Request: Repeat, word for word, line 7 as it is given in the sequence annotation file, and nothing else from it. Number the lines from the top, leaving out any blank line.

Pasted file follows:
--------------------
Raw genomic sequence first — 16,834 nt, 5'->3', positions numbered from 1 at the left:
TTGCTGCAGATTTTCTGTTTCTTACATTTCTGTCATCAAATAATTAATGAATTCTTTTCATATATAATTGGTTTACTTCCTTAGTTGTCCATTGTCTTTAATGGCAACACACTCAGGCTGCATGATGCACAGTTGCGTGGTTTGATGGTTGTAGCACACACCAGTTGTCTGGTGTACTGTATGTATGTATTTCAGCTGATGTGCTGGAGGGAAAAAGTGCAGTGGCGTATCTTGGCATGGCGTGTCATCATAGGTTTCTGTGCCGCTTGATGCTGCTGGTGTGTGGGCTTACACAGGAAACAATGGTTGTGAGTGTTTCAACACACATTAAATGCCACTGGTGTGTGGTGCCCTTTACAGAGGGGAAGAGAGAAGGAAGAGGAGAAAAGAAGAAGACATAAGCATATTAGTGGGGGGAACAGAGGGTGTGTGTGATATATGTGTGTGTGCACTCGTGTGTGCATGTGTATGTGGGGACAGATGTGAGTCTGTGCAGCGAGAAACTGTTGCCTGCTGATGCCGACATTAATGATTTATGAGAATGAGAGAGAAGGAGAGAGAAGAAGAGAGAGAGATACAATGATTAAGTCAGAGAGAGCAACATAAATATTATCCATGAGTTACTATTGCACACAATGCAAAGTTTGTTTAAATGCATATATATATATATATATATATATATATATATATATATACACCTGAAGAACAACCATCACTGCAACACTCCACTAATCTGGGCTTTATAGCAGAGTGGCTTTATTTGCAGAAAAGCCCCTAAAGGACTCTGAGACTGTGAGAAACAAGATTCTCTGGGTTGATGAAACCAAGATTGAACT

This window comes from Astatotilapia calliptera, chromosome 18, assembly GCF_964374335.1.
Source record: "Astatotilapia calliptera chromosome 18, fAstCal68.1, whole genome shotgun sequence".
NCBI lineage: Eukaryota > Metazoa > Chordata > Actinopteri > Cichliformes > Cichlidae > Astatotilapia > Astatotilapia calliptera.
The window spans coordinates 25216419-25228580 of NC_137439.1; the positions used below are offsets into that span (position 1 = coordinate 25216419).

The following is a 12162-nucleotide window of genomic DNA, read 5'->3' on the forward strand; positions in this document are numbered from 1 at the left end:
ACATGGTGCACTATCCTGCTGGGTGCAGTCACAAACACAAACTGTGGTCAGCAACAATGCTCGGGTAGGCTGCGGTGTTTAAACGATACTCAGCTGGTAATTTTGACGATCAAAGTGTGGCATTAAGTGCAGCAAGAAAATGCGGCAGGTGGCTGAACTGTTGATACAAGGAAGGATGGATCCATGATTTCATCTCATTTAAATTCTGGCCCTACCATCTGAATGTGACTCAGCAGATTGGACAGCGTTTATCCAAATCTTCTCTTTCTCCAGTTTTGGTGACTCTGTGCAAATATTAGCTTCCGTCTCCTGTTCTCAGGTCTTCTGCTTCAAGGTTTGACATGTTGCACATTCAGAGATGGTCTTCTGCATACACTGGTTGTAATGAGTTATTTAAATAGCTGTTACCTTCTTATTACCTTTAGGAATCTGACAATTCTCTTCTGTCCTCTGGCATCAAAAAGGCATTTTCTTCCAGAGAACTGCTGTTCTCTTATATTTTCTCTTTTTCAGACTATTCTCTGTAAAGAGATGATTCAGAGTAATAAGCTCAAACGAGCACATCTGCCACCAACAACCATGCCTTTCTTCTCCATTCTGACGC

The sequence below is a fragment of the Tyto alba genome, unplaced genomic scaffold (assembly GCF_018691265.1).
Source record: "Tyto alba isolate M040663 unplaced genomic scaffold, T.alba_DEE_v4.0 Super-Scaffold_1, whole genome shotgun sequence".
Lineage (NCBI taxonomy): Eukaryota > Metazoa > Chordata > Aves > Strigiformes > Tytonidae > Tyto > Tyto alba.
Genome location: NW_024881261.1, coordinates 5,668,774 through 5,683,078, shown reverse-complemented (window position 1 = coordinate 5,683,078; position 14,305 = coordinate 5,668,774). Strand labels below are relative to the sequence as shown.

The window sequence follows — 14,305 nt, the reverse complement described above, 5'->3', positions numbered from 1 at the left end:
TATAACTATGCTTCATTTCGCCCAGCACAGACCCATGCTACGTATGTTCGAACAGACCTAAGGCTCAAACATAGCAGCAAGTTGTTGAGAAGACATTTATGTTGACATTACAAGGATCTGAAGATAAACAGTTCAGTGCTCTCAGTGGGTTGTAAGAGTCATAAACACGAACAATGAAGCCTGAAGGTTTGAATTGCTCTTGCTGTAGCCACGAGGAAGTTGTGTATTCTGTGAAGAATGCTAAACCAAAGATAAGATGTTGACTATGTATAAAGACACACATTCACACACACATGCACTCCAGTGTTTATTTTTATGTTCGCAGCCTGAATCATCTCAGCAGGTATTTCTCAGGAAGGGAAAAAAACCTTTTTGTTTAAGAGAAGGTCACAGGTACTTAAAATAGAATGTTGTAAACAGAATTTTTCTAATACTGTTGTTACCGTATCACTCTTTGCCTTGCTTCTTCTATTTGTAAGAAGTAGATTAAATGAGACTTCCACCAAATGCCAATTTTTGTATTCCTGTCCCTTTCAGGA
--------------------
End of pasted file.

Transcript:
The following is a 12162-nucleotide window of genomic DNA, read 5'->3' on the forward strand; positions in this document are numbered from 1 at the left end: